TO ICE OR NOT TO ICE? A RunnersConnect.net blog post by John Davis, “The Reason You Need to STOP Icing Your Running Injuries Right Now”, discusses an issue that been controversial for several years. Is icing beneficial, harmful, or not helpful? The problem, as Davis points out is that the practice is pervasive when it comes to sports injuries, but there’s not much scientific research that supports it. This includes research support for icing running injuries.
Medical societies, like those of the American College of Sports Medicine, and medical advice websites, like WebMD, recommend icing an ACUTE injury as part of the ‘PRICE’ or ‘RICE’ treatment protocol (Protect from further injury; Restrict activity; apply Ice; apply Compression; and Elevate the injured area).
Davis’ approach to making a decision to ice is helpful. “Because of the lack of research, we can’t conclusively prove whether”, he says, “icing is a useful therapy”. But the information hole “doesn’t mean there’s nothing to take away from the research about icing” for running injuries.
He says the process of evaluating this treatment might start with “operating under the assumption that icing helps with OVERUSE injuries” just as a decent amount of research indicates it may help with ACUTE injuries. WHY? Because runners tend to develop chronic overuse (over-training) injuries rather than sudden acute problems.
He says there is a good deal of anecdotal evidence (non-scientific personal experiences) from “many thousands of runners in the real world” supporting this assumption. Without direct scientific evidence, though, it should only be considered an assumption, “nothing more”.
His takeaway message: “If icing is beneficial for running injuries, it is likely most beneficial as a front-line treatment used immediately after an injury flares up” or is aggravated, and not again afterward. Intermittent application of cold appears to show the best results: “ice for ten minutes, then remove it for 10 minutes, then reapply the ice for another 10 minutes.”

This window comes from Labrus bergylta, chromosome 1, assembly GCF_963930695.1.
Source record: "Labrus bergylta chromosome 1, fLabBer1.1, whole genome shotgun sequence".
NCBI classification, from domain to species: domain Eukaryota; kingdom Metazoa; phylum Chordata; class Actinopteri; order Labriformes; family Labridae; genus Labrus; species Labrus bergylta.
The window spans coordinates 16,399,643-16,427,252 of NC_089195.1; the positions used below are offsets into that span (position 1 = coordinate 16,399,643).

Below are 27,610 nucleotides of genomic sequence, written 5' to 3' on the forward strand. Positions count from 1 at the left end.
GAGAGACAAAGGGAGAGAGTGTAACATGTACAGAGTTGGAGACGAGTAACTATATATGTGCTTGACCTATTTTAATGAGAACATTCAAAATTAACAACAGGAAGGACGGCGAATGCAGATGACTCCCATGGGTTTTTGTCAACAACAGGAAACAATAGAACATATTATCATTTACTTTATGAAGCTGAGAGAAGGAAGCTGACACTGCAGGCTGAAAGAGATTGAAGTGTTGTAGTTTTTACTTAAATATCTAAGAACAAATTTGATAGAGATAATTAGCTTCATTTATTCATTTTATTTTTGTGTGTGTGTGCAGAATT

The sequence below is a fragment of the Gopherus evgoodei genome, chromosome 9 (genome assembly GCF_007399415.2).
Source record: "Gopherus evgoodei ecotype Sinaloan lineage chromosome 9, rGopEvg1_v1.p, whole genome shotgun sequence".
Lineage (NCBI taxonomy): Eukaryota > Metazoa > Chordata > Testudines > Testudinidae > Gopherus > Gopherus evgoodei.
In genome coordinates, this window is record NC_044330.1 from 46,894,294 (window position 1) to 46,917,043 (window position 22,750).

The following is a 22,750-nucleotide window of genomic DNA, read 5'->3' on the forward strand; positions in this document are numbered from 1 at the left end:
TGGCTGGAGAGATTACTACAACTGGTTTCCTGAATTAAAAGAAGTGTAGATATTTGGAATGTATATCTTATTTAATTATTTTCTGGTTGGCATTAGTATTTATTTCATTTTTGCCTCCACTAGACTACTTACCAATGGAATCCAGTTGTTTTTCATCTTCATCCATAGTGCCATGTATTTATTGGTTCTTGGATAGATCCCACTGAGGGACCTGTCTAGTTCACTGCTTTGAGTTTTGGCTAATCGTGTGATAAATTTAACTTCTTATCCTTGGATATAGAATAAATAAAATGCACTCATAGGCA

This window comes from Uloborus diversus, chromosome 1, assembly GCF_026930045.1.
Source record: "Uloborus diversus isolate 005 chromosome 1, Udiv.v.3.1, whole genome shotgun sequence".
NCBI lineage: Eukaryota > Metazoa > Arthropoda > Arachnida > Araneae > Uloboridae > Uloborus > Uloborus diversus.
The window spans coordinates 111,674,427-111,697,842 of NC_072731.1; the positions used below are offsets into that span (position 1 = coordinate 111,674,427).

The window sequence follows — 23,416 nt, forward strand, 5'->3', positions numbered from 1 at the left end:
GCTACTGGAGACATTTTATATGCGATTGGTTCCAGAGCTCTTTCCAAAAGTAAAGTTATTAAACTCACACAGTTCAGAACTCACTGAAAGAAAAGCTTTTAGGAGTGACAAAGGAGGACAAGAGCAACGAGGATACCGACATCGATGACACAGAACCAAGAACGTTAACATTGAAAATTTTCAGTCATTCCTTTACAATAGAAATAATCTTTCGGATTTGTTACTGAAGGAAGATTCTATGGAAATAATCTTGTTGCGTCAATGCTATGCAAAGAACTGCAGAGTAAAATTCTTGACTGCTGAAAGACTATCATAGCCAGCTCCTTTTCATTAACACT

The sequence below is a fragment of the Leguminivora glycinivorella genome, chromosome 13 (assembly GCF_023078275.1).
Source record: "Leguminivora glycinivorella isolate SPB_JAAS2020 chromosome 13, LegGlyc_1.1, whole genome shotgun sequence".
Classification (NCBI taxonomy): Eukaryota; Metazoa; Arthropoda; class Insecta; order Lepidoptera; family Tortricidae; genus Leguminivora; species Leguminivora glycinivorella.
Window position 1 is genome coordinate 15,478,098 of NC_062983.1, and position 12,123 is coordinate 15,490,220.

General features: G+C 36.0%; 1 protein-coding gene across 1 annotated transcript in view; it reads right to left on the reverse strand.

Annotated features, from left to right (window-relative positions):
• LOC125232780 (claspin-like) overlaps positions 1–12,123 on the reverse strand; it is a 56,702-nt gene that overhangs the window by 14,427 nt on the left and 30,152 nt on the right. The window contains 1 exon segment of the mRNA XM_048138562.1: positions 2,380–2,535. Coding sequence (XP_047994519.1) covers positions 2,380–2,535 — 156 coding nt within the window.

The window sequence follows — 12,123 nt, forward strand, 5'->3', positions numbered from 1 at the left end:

Davis’ words can be taken to mean that, if every time a runner comes back from a workout the same one joint aches, it can be iced after each aggravation. However, in reading the entire piece (RECOMMENDED), taking such action would not seem be following the spirit of his advice.
To preserve the ability to enjoy running far into the future, the safe course of action would seem be to investigate and find a remedy for the problem underlying a recurrent running pain. Strength and/or mobility/flexibility inequality may be the cause, and rest plus strength/mobility/balance work may resolve the problem in a few weeks. The consequences of ignoring such aches over time, treated short- term with icing, might be years of discomfort, sidelining injury, and eventual physical disability.
Earned Runs takeaway: use ice as needed, and use common sense all the time!
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EARNED RUNS is edited and authored by me, runner and founder. In 1978 I began participating in 10K road races before 5Ks were common. I've been a dietitian, practiced and taught clinical pathology, and been involved with research that utilized pathology. I am fascinated with understanding the origins of disease as well as health and longevity.
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